PS. The problem seemed to begin when folks on XP attempted to join. At first with two VISTA machines it appeared to be flawless.

    Quote Originally Posted by chuckhole View Post
    Browsing from PC to PC in an Ad-Hoc network requires only the NetBIOS protocol. This is what is commonly used for home networks that use Workgroups. It will browse the network and get the names of the computers on the network without a DNS or WINS server present to resolve the names.

    The problem is that NetBIOS is NOT ROUTABLE. When you create an Internet Connection Share, one of the computers will act as the router and DHCP server and it will assign IP addresses to the other computers.

    Make sure that your ICS computer is able to assign an IP address to the other computer that is part of the Ad-Hoc network. Go to the command prompt on each computer and type IPCONFIG /ALL and hit Enter. Scroll down to the wireless adapter. It must have a valid IP address assigned to it. I have never found it necessary to try this with an Ad-Hoc network but I suspect that you do not have a valid address assigned to the wireless adapter on at least one of your computers.

    Before you go further, see if your wireless adapters have a setting that will force them to connect prior to Windows Logon.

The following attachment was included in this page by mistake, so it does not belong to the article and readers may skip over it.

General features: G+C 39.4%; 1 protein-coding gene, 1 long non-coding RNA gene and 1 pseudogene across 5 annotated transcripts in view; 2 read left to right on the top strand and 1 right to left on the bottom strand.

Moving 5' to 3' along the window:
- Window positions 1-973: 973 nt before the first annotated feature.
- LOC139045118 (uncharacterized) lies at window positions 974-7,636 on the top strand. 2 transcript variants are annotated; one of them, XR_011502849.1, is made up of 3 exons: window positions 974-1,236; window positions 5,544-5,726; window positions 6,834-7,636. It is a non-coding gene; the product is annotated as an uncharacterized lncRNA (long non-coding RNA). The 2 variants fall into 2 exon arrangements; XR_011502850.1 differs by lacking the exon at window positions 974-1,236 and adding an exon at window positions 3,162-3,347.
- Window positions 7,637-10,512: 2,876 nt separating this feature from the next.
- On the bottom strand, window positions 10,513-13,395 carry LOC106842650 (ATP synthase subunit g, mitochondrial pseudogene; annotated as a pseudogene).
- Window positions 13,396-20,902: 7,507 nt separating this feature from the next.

You may need to connect the computers together into a network via a small 4-port or 8-port switch or a Wireless Access Point.
    chuckhole's Avatar
    chuckhole Posts: 850, Reputation: 45
    Senior Member
     
    #7

    Oct 14, 2008, 08:49 AM

    I have never tried more than a two computer Ad Hoc network. My first thought is that Ad Hoc networks will support no more than two computers at a time.
    codgus's Avatar
    codgus Posts: 3, Reputation: 1
    New Member
     
    #8

    Oct 15, 2008, 09:55 AM

    The article from Microsoft I read, maps out the usage and purpose of the Ad Hoc. It encourages multiple connections with no mention of limitation.

    Ad hoc networking - Windows Vista Help
    --------------------- Notice the use of plural in bold below, suggesting multiple connections ------------
    Tell your friends
    If you saved your ad hoc network and you want your friends to connect to it (to play those games!), here's how they can do it:

    1. Click the Start button , click Connect To, click the network you want to join, and then click Connect.

    2. On the Successfully connected to <network name> page, if you want to connect to this network again later, click the Save this network check box, and then click Close. (Ad hoc networks normally disappear after you disconnect from them.)

    3. On the Select a location for the <network name> network page, click Home or Work. This will automatically turn on network discovery and file sharing.

    4. On the Successfully set network settings page, click View computers and devices on the network.

    5. To find a file that is shared on another computer, double-click that computer's name in the list, double-click the Public folder, and then double-click Public documents. Depending on the file permissions, you can read, edit, copy, or print the file.

    6. When you're done using the ad hoc network, just disconnect and it will disappear (unless you selected the Save this network check box previously).

    Note If you're trying to view files on a computer that is joined to a domain, you must have either a domain user account on that computer or a local account on that computer.